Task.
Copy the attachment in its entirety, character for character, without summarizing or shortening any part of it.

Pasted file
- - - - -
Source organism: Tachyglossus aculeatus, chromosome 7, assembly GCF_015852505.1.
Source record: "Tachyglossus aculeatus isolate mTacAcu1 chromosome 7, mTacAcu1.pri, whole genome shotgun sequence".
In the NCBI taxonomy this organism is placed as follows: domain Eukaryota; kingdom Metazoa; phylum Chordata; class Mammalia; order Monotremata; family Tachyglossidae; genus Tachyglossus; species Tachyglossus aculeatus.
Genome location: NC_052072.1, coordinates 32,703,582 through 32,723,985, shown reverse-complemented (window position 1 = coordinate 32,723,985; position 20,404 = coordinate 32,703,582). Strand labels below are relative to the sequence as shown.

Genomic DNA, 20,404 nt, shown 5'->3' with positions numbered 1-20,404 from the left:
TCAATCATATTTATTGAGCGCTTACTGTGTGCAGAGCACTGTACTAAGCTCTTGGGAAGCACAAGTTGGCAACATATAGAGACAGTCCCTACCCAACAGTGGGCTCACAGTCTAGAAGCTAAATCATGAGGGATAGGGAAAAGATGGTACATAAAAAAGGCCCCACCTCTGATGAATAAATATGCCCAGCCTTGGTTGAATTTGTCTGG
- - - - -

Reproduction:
Source organism: Tachyglossus aculeatus, chromosome 7, assembly GCF_015852505.1.
Source record: "Tachyglossus aculeatus isolate mTacAcu1 chromosome 7, mTacAcu1.pri, whole genome shotgun sequence".
In the NCBI taxonomy this organism is placed as follows: domain Eukaryota; kingdom Metazoa; phylum Chordata; class Mammalia; order Monotremata; family Tachyglossidae; genus Tachyglossus; species Tachyglossus aculeatus.
Genome location: NC_052072.1, coordinates 32,703,582 through 32,723,985, shown reverse-complemented (window position 1 = coordinate 32,723,985; position 20,404 = coordinate 32,703,582). Strand labels below are relative to the sequence as shown.

Genomic DNA, 20,404 nt, shown 5'->3' with positions numbered 1-20,404 from the left:
TCAATCATATTTATTGAGCGCTTACTGTGTGCAGAGCACTGTACTAAGCTCTTGGGAAGCACAAGTTGGCAACATATAGAGACAGTCCCTACCCAACAGTGGGCTCACAGTCTAGAAGCTAAATCATGAGGGATAGGGAAAAGATGGTACATAAAAAAGGCCCCACCTCTGATGAATAAATATGCCCAGCCTTGGTTGAATTTGTCTGG